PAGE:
Click to enlarge

To be frank, I was pleasantly surprised at this, and found some encouragement from it. I would encourage you to take the survey – and if your score is low please consider visiting your doctor to talk it through. I know from my own experience that hiding from yourself, failing to accept that you might need help, can be very damaging. I was eventually off work for more than nine months, and have always felt that this could have been much shorter if I’d accepted the need to do something sooner than I did. So do as I say, please, not as I did!

The flip side of this coin is that you could take this test and get a similar result to mine, and think everything is alright. But there are limitations to such tests, and if you are at all worried about your mental health – if you feel that you aren’t thriving – it would be remiss to think that your result means you don’t need to do anything. As I say, I’ve had my own concerns recently, and these won’t go away simply because I’m ‘around the national average.’ Our mental health is precious, and I’ll be taking good care of mine, including signing up for the MHF’s package mentioned in the screenshot above. I hope you do whatever you can to look after yourself.

Regular readers will know how important a role music plays in my life. Indeed, it is one of many factors which contribute to our mental wellbeing, and is used in therapy. You may have recognised that the title for this piece is borrowed from a song, the most famous version of which is this, by Nina Simone:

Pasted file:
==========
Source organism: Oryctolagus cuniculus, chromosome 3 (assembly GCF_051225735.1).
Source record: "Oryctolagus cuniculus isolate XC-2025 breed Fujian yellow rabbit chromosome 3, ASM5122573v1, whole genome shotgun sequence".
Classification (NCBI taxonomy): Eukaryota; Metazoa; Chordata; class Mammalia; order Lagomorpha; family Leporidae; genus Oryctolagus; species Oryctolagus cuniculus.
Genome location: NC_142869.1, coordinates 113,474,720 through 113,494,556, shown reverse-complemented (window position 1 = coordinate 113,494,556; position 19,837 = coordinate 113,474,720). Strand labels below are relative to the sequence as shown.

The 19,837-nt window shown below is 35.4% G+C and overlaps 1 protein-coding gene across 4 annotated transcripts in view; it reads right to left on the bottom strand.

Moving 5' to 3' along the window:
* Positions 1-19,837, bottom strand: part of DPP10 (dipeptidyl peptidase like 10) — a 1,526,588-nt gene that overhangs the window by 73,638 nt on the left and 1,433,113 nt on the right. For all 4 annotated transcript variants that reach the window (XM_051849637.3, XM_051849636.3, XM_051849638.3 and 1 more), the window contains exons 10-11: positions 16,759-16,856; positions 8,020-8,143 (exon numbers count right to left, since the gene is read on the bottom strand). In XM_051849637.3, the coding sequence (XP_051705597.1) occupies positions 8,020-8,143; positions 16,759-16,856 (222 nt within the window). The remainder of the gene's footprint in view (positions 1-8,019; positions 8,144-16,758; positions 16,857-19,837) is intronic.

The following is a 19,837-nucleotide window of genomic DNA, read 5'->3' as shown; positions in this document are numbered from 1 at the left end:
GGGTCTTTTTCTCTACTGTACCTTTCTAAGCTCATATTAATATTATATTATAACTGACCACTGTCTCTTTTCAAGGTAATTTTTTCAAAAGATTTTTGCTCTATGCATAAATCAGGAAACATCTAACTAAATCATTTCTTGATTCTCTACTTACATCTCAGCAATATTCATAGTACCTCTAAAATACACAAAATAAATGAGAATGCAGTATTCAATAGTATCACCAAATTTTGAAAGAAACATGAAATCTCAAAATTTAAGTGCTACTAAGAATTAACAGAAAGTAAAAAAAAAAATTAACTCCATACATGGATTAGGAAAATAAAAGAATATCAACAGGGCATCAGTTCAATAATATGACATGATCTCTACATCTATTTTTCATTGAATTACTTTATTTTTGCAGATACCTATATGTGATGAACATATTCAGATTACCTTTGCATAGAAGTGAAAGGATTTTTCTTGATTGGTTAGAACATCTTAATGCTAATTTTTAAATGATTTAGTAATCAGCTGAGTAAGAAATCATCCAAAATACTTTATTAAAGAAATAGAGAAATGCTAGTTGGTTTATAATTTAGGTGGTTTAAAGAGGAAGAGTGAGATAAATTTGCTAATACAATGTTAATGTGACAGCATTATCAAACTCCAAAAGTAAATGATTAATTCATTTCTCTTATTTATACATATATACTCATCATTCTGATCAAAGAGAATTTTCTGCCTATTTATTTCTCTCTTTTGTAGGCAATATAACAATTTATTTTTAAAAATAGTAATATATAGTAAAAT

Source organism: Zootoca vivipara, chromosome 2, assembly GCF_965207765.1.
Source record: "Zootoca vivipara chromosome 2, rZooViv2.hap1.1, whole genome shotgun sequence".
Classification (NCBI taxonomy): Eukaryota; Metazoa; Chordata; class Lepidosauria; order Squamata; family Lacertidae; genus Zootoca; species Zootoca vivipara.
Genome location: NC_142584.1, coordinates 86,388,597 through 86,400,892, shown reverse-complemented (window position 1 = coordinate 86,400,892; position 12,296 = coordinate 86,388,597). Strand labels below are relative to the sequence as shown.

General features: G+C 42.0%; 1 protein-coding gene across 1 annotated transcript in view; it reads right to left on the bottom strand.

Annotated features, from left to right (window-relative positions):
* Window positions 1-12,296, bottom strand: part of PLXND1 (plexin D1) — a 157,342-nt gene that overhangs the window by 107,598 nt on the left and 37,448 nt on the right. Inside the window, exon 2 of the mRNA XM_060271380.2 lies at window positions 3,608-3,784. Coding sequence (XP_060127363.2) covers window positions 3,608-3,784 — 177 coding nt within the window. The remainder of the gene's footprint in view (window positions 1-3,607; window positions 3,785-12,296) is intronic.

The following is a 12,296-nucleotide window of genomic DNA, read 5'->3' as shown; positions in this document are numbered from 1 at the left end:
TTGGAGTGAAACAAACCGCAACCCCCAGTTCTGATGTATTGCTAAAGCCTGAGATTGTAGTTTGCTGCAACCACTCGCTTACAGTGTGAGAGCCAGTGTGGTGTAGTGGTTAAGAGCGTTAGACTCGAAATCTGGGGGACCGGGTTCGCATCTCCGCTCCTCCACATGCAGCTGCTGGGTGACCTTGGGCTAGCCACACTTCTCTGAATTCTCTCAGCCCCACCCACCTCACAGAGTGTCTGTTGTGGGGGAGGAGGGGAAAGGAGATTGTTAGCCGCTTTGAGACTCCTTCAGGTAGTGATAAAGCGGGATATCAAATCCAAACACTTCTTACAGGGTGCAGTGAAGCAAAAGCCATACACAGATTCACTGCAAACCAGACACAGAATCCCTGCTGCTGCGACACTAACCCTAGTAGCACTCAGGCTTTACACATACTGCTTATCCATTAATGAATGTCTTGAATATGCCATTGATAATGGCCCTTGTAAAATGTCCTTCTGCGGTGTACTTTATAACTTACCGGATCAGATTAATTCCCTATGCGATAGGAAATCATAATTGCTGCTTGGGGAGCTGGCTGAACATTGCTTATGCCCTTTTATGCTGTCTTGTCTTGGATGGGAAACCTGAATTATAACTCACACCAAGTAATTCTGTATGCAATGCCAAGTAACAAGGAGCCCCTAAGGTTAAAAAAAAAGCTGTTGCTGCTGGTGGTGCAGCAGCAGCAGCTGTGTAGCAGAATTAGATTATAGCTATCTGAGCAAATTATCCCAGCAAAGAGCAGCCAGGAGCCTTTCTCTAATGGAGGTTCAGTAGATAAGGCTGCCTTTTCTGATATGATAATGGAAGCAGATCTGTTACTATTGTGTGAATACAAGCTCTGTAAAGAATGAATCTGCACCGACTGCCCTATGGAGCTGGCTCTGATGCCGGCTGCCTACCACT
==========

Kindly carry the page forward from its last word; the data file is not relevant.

I trust that listening to that will have raised your spirits a little! Have a good day, and be well.

My Top Ten Depression Tips

A few weeks ago I was emailed via my Contact Me page by a website called TalkersTen.com, inviting me to write something for them. As you do, I did a little research to check out their site and their claim to get over 50,000 hits per day. They sent me a screenshot apparently proving that, but given that their Facebook page only had around 50 likes I was still a little sceptical. I should point out that this site is based (I think) in India, and isn’t to be confused with the better known American site Talkers.com. They promise to let you know within 48 hours if they will be using your piece, which is important to a small blogger like me, as they would claim copyright over what I wrote for them if they used it. Two weeks went by and I heard nothing, so I emailed them again yesterday and told them not to use what I had written, as I would be sharing it with my regular readers instead. My writing – my copyright!

The format used by TalkersTen.com is to go in ascending order, from 10 to 1, and though that isn’t really appropriate to a subject like depression, I did my best to fit in with them. As I said in that article, I’m not a doctor, or qualified to give medical diagnosis or advice. But I have experience, which can count for a lot! So, although those 50,000 daily readers of TalkersTen.com won’t see them, these are my top ten tips to help you get through depression, if you are unlucky enough to suffer it:

  1. Seek help